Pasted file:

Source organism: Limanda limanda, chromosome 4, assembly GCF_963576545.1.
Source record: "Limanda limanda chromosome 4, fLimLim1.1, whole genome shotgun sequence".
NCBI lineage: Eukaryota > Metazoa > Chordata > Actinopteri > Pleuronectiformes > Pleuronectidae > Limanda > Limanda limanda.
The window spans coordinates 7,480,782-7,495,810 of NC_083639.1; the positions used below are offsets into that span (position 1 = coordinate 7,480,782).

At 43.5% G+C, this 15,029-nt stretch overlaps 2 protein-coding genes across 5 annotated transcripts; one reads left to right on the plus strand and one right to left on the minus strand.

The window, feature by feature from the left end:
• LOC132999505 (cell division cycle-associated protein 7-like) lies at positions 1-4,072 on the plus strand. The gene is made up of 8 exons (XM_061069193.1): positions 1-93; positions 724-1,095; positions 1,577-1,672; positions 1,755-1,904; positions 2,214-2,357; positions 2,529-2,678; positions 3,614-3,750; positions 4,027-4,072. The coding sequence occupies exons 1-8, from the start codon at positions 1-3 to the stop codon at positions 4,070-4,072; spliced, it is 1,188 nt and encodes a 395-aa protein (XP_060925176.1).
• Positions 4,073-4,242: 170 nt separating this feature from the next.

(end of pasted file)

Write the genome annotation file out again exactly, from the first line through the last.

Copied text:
Source organism: Limanda limanda, chromosome 4, assembly GCF_963576545.1.
Source record: "Limanda limanda chromosome 4, fLimLim1.1, whole genome shotgun sequence".
NCBI lineage: Eukaryota > Metazoa > Chordata > Actinopteri > Pleuronectiformes > Pleuronectidae > Limanda > Limanda limanda.
The window spans coordinates 7,480,782-7,495,810 of NC_083639.1; the positions used below are offsets into that span (position 1 = coordinate 7,480,782).

At 43.5% G+C, this 15,029-nt stretch overlaps 2 protein-coding genes across 5 annotated transcripts; one reads left to right on the plus strand and one right to left on the minus strand.

The window, feature by feature from the left end:
• LOC132999505 (cell division cycle-associated protein 7-like) lies at positions 1-4,072 on the plus strand. The gene is made up of 8 exons (XM_061069193.1): positions 1-93; positions 724-1,095; positions 1,577-1,672; positions 1,755-1,904; positions 2,214-2,357; positions 2,529-2,678; positions 3,614-3,750; positions 4,027-4,072. The coding sequence occupies exons 1-8, from the start codon at positions 1-3 to the stop codon at positions 4,070-4,072; spliced, it is 1,188 nt and encodes a 395-aa protein (XP_060925176.1).
• Positions 4,073-4,242: 170 nt separating this feature from the next.